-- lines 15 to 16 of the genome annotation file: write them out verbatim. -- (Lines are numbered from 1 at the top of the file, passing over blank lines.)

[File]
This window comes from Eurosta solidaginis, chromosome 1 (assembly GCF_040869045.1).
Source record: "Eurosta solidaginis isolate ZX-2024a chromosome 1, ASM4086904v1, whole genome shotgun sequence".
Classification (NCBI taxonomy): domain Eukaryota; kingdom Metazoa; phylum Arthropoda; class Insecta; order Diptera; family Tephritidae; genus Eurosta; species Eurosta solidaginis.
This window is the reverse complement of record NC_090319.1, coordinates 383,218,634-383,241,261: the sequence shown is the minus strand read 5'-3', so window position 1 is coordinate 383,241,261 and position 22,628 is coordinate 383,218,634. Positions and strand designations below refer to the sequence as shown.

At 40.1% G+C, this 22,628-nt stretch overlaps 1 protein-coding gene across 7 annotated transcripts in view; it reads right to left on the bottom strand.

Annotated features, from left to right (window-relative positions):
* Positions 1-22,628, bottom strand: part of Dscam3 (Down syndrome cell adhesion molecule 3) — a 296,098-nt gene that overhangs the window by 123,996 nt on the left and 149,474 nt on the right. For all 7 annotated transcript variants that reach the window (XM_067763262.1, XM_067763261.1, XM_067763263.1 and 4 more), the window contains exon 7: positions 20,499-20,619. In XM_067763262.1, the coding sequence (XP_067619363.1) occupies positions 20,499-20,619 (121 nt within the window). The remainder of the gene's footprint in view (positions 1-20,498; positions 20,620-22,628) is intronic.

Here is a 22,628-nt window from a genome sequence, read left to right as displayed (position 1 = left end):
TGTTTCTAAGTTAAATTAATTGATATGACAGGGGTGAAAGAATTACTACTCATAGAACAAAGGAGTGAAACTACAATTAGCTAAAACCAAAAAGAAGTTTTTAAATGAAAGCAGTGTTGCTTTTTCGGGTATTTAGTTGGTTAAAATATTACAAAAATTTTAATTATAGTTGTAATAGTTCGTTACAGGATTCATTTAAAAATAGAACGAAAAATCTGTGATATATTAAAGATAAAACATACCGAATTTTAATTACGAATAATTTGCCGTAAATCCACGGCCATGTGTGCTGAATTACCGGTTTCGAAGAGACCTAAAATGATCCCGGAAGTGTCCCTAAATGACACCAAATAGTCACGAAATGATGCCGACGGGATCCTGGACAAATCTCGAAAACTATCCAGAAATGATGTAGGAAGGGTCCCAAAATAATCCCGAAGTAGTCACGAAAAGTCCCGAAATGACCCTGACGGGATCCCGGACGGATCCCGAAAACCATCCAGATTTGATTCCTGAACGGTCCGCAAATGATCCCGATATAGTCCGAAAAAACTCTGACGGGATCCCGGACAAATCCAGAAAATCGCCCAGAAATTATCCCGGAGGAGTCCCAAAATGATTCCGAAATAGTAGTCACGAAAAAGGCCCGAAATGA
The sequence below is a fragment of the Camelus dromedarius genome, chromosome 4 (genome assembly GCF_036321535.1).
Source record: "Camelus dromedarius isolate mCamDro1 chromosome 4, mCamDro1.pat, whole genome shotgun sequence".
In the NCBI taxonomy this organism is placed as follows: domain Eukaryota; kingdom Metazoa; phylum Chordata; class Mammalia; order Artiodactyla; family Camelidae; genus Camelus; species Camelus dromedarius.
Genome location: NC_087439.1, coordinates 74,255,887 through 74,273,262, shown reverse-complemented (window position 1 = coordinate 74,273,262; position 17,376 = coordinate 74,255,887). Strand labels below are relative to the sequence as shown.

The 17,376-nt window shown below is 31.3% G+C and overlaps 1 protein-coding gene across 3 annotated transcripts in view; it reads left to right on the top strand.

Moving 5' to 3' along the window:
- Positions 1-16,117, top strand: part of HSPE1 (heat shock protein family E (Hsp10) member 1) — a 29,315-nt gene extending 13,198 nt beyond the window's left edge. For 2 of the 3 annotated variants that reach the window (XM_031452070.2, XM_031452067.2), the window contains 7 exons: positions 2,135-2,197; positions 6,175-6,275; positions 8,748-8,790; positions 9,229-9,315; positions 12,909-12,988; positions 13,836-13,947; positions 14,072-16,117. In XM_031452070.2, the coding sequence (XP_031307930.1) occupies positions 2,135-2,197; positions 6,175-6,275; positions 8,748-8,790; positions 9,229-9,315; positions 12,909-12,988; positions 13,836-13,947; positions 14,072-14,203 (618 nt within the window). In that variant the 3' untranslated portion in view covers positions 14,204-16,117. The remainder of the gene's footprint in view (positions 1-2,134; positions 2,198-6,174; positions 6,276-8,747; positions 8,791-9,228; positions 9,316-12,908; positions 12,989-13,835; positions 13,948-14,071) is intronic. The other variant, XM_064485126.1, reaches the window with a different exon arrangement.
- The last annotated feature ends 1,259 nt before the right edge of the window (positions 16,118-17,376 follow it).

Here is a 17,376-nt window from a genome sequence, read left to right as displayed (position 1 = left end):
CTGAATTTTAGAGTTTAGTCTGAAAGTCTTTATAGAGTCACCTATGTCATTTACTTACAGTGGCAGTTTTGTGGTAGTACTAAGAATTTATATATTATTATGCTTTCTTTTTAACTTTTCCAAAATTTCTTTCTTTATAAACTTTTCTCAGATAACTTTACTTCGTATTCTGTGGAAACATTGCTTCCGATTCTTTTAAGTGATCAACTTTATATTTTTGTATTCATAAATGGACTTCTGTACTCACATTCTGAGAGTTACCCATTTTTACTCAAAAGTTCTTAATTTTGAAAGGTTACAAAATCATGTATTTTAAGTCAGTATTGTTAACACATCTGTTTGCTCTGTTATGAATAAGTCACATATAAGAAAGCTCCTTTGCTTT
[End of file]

Moving 5' to 3' along the window:
- Positions 1-16,117, top strand: part of HSPE1 (heat shock protein family E (Hsp10) member 1) — a 29,315-nt gene extending 13,198 nt beyond the window's left edge. For 2 of the 3 annotated variants that reach the window (XM_031452070.2, XM_031452067.2), the window contains 7 exons: positions 2,135-2,197; positions 6,175-6,275; positions 8,748-8,790; positions 9,229-9,315; positions 12,909-12,988; positions 13,836-13,947; positions 14,072-16,117. In XM_031452070.2, the coding sequence (XP_031307930.1) occupies positions 2,135-2,197; positions 6,175-6,275; positions 8,748-8,790; positions 9,229-9,315; positions 12,909-12,988; positions 13,836-13,947; positions 14,072-14,203 (618 nt within the window). In that variant the 3' untranslated portion in view covers positions 14,204-16,117. The remainder of the gene's footprint in view (positions 1-2,134; positions 2,198-6,174; positions 6,276-8,747; positions 8,791-9,228; positions 9,316-12,908; positions 12,989-13,835; positions 13,948-14,071) is intronic. The other variant, XM_064485126.1, reaches the window with a different exon arrangement.